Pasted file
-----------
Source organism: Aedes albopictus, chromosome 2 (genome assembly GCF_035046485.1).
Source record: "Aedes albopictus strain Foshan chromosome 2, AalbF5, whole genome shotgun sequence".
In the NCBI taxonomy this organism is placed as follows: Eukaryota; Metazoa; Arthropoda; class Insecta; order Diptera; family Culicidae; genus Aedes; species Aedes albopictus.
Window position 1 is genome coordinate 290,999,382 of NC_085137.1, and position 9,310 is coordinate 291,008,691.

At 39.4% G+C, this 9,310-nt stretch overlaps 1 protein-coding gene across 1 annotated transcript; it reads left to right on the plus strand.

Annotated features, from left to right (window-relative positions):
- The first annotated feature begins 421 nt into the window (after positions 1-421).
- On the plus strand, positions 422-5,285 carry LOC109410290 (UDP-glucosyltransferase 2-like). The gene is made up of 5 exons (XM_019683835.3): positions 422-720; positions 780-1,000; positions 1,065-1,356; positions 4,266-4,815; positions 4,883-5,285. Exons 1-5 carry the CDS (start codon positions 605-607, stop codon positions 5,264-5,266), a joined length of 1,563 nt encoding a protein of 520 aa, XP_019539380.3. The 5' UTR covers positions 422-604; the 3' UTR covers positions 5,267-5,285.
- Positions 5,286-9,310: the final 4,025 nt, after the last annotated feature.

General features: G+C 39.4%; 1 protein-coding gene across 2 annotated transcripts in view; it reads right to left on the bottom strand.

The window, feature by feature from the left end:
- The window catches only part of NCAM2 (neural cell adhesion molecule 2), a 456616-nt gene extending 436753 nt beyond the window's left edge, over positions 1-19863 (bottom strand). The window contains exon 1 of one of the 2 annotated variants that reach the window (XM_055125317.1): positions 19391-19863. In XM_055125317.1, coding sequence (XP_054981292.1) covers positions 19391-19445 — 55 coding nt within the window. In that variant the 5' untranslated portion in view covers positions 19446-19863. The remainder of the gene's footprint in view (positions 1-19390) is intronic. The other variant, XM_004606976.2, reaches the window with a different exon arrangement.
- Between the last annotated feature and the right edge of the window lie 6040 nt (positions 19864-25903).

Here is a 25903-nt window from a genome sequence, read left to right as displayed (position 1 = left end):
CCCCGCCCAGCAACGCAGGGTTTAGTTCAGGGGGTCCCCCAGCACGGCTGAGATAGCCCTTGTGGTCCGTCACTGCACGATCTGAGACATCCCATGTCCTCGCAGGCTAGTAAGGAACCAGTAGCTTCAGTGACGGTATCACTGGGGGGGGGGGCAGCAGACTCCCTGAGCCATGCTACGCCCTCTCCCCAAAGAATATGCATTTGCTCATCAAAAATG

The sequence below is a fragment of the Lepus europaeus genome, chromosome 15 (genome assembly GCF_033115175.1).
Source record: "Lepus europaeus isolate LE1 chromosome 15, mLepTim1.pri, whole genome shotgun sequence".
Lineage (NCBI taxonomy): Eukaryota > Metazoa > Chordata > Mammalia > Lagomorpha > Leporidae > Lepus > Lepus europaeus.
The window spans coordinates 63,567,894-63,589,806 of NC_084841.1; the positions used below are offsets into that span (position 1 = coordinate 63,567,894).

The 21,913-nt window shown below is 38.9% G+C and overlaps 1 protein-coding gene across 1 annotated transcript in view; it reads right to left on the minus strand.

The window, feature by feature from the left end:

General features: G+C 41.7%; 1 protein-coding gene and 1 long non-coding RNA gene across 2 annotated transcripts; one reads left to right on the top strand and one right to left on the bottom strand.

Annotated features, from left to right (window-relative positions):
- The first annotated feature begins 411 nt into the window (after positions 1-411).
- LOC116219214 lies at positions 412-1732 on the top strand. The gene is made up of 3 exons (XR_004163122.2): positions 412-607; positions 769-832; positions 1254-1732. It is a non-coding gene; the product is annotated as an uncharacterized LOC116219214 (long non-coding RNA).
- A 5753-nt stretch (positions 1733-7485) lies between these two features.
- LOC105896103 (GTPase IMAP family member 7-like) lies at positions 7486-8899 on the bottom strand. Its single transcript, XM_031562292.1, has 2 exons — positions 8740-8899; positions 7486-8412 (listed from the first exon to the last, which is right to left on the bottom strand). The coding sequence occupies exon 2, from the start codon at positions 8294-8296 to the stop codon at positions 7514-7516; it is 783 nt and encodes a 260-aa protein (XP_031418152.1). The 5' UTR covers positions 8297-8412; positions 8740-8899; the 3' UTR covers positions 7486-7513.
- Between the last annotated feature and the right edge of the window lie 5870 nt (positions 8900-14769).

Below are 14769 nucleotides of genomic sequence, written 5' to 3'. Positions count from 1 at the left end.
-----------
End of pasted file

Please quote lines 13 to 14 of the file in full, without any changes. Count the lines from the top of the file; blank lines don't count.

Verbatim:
- Between the last annotated feature and the right edge of the window lie 6040 nt (positions 19864-25903).

Here is a 25903-nt window from a genome sequence, read left to right as displayed (position 1 = left end):